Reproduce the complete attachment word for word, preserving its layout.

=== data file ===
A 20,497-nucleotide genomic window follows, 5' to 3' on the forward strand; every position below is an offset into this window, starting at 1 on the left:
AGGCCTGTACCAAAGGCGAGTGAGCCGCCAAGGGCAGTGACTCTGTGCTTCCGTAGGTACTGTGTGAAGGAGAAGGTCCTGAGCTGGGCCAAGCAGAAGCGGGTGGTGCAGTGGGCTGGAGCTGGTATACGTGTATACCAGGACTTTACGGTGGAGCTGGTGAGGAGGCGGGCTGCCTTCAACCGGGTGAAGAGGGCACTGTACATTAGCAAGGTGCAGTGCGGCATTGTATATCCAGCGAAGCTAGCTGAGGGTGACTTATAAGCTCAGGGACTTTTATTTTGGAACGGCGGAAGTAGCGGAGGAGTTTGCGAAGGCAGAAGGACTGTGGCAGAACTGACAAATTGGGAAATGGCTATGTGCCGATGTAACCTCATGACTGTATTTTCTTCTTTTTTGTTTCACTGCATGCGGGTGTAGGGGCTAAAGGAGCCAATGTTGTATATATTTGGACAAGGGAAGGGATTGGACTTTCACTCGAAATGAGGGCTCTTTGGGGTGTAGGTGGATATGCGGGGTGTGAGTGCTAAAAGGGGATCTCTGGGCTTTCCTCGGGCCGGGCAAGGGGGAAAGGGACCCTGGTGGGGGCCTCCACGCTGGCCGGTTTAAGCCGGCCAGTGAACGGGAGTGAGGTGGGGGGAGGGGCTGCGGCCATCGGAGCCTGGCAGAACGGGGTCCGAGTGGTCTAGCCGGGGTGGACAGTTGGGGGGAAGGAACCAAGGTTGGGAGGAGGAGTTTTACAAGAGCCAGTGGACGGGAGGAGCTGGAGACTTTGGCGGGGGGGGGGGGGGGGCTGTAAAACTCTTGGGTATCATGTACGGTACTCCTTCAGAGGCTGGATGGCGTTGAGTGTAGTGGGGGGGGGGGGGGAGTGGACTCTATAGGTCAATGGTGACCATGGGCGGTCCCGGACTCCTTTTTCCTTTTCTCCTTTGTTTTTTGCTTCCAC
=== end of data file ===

A 20,497-nucleotide genomic window follows, 5' to 3' on the forward strand; every position below is an offset into this window, starting at 1 on the left:
AGGCCTGTACCAAAGGCGAGTGAGCCGCCAAGGGCAGTGACTCTGTGCTTCCGTAGGTACTGTGTGAAGGAGAAGGTCCTGAGCTGGGCCAAGCAGAAGCGGGTGGTGCAGTGGGCTGGAGCTGGTATACGTGTATACCAGGACTTTACGGTGGAGCTGGTGAGGAGGCGGGCTGCCTTCAACCGGGTGAAGAGGGCACTGTACATTAGCAAGGTGCAGTGCGGCATTGTATATCCAGCGAAGCTAGCTGAGGGTGACTTATAAGCTCAGGGACTTTTATTTTGGAACGGCGGAAGTAGCGGAGGAGTTTGCGAAGGCAGAAGGACTGTGGCAGAACTGACAAATTGGGAAATGGCTATGTGCCGATGTAACCTCATGACTGTATTTTCTTCTTTTTTGTTTCACTGCATGCGGGTGTAGGGGCTAAAGGAGCCAATGTTGTATATATTTGGACAAGGGAAGGGATTGGACTTTCACTCGAAATGAGGGCTCTTTGGGGTGTAGGTGGATATGCGGGGTGTGAGTGCTAAAAGGGGATCTCTGGGCTTTCCTCGGGCCGGGCAAGGGGGAAAGGGACCCTGGTGGGGGCCTCCACGCTGGCCGGTTTAAGCCGGCCAGTGAACGGGAGTGAGGTGGGGGGAGGGGCTGCGGCCATCGGAGCCTGGCAGAACGGGGTCCGAGTGGTCTAGCCGGGGTGGACAGTTGGGGGGAAGGAACCAAGGTTGGGAGGAGGAGTTTTACAAGAGCCAGTGGACGGGAGGAGCTGGAGACTTTGGCGGGGGGGGGGGGGGGGCTGTAAAACTCTTGGGTATCATGTACGGTACTCCTTCAGAGGCTGGATGGCGTTGAGTGTAGTGGGGGGGGGGGGGGAGTGGACTCTATAGGTCAATGGTGACCATGGGCGGTCCCGGACTCCTTTTTCCTTTTCTCCTTTGTTTTTTGCTTCCAC